Kristen Wiig's lived-in and alive performance grounds this fantastic drama based on an Alice Munro short story.
Why did I choose this essay?
This is possibly the greatest piece Roger ever wrote, though I didn't encounter it until after his passing; I stumbled upon it in an extended bout of Ebertiana that only the web makes possible, with one link leading to another and eventually to this masterful essay. In 1990 Siskel and Ebert were attacked by Time Magazine's Richard Corliss in the pages of Film Comment, for what Corliss felt was the dumbing (or rather, thumbing) down of film criticism by Gene and Roger's turning it into televised sport. Ebert's response is incredible. He doesn't so much defend himself as take a 30-year, 360 degree view of both film criticism and film culture, warts and all. His knowledge of every nook and cranny of film journalism, from the New Yorker to Fangoria and all parts in between, is breathtaking. And he doesn't spare himself or his show for their shortcomings. In the last section he lays into the entire movie-media-marketing-industrial complex with a vengeance, and preaches the gospel truth, calling out the system for what it is. The thing is, it's only gotten worse since.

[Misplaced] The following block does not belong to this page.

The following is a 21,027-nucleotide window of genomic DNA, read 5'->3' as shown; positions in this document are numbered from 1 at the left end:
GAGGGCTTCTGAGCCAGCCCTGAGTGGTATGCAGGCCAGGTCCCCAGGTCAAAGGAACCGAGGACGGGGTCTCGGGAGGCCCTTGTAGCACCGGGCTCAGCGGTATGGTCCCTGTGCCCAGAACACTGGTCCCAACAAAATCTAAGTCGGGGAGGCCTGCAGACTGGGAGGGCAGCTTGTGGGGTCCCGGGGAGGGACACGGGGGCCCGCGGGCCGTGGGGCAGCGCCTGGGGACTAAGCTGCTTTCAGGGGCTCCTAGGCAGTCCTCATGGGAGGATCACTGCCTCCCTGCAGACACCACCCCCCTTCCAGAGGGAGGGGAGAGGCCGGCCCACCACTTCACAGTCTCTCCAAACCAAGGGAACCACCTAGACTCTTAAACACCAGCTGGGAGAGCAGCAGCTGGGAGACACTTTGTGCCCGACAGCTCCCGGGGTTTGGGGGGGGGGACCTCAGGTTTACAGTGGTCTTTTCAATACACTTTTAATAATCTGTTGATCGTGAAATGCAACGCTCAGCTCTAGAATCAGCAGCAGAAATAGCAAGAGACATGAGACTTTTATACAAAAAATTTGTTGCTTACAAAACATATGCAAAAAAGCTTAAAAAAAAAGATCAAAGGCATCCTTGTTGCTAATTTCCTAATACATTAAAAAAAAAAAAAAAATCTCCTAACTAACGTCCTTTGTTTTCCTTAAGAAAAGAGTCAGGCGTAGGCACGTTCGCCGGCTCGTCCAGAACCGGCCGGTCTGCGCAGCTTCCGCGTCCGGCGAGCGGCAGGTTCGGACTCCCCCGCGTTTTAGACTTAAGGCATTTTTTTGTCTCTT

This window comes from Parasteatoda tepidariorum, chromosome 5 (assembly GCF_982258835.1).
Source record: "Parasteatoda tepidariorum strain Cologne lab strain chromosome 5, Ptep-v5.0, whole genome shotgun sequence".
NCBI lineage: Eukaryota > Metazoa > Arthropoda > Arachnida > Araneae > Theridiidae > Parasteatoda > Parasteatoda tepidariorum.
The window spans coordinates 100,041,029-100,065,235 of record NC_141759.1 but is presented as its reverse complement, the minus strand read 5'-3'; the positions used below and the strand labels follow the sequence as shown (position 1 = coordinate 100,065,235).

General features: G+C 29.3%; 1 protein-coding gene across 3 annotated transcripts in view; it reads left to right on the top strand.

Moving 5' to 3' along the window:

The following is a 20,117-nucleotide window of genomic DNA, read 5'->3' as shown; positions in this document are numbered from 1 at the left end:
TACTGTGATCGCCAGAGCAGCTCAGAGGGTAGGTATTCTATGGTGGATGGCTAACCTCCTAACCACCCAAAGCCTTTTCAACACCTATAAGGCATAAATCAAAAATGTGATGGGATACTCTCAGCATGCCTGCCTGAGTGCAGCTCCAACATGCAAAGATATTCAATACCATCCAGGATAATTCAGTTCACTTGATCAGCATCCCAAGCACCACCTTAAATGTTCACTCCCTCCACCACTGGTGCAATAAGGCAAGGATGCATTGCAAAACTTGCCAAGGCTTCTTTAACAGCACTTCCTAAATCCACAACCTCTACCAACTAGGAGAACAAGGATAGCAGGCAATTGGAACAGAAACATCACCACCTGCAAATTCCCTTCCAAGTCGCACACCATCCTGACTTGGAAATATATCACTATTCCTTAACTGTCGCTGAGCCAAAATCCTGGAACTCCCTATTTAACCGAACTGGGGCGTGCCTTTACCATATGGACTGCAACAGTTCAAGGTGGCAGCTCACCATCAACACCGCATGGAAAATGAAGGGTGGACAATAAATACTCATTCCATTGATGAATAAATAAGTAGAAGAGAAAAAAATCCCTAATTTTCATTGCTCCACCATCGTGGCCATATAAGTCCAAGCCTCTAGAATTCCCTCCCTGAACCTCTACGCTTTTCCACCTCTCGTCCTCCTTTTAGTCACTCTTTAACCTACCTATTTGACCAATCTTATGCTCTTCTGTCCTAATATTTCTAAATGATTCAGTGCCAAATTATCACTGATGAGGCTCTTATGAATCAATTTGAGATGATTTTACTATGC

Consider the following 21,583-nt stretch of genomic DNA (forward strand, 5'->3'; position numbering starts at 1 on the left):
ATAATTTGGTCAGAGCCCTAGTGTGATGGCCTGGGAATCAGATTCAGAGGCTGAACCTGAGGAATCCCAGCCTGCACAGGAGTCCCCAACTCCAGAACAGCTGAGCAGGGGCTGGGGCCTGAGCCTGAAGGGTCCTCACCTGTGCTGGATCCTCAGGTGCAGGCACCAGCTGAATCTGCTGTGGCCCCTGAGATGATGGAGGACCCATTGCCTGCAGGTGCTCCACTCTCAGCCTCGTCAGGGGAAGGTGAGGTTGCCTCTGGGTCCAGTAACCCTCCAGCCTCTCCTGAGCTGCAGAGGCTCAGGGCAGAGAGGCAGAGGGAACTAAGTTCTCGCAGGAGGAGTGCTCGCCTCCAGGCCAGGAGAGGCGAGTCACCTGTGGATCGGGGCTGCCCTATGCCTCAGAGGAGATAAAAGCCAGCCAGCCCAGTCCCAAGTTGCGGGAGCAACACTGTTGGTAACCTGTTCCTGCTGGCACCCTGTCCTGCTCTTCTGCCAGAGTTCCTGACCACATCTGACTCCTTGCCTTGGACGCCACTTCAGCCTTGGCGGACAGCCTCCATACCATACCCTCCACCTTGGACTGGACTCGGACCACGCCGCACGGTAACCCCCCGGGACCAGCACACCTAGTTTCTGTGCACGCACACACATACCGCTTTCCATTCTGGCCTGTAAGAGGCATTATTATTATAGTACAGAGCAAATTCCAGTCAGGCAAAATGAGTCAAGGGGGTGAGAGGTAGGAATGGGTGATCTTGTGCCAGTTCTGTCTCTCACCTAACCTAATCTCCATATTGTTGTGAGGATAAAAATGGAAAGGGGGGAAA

The recent #CancelColbert campaign on Twitter raises all kinds of issues about racism, but also about hashtag activism.
Scott Jordan Harris argues that disabled characters should not be played by able-bodied actors.
Owen Gleiberman's sacking as lead film critic of Entertainment Weekly — part of a ritual bloodletting of staffers at ...
The most important thing Roger Ebert taught me.